Investing in new technology is risky business. Often, the only information that decision-makers have to go on is speculation about similar organizations’ investments. Companies look to see where other businesses are spending their money in technology and make assumptions about whether or not that same investment will work for their firm. Decision makers also look to leaders in the tech sector itself to determine where they should be investing their budget dollars. One such area where IT leaders should look to for insight, if they are not doing so already, is the big data market.
Key Takeaways From The Big Data Market
Just what can IT leaders in all sectors learn from the big data market? First, there are off-the-shelf solutions that can be customized for nearly any industry vertical. IBM’s Watson analytics is being used in many sectors: Watson powers GM’s OnStar platform, it is used to help develop individualized medical care plans, Watson creates social media posts for Conde Nast, and powers voice-activated ads that allow consumers to ask questions about products and services. Watson is also used by legal professionals, manufacturing companies, nonprofits, education and more. Choosing a solution that is both off-the-shelf and customizable brings instant, tangible ROI.
IT leaders should also follow big data’s lead when it comes to offboarding non-critical tasks. Relying on vendors, third-party consultants and other providers allows companies to access SMEs in areas where the company lacks in-house expertise or in cases where they want to reallocate resources away from utility functions to focus on more strategic IT initiatives.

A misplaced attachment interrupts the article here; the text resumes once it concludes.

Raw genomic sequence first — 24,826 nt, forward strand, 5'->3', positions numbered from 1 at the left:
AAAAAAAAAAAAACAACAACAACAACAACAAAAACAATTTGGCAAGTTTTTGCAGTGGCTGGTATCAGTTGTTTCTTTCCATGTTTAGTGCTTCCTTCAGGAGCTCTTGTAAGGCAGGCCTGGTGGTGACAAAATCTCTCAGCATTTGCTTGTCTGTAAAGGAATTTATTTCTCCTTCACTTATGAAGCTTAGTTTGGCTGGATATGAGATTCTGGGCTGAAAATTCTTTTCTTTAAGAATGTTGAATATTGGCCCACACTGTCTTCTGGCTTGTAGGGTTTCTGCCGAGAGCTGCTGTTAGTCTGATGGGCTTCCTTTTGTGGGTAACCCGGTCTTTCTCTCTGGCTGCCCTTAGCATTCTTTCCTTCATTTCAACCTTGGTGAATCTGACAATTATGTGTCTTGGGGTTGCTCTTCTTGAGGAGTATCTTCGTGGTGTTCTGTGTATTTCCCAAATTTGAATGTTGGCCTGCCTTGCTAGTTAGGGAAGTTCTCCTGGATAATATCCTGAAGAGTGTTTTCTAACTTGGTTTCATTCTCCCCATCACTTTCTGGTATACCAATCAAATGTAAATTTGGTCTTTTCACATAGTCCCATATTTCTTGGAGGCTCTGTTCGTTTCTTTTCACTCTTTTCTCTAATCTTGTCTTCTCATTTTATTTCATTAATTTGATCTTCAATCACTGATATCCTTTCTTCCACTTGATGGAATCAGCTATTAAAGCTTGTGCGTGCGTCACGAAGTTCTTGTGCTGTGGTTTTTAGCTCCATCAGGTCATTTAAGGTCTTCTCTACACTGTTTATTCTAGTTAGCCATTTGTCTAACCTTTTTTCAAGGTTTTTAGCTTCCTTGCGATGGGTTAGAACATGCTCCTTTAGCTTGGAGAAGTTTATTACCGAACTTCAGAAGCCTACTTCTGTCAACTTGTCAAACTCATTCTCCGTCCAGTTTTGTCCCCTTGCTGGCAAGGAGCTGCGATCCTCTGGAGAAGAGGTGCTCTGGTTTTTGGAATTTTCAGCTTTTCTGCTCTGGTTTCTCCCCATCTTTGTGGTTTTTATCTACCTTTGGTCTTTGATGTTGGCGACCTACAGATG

The big data market is quick to adopt new and improved technology like SAP HANA that is using memory in new and exciting ways, but they do not dump tried, tested and true platforms in favor of shiny new objects. Reporting platforms like SAS and Cognos are still major players in the big data game, and many legacy systems are well worth holding onto.
Take A Measured Approach To IT Investment
The biggest lesson IT leaders can learn is not to necessarily dump everything and start from scratch when looking to adopt or improve analytics and business intelligence. Instead, they should use the approach favored in big data circles. First, clearly define the business case and how analytics will support it, then evaluate existing tools to see how far they can take you towards your goal before investing in anything new. This allows decision makers to clearly see the limitations they may (or may not have) and to choose new investment based on an accurate needs assessment.
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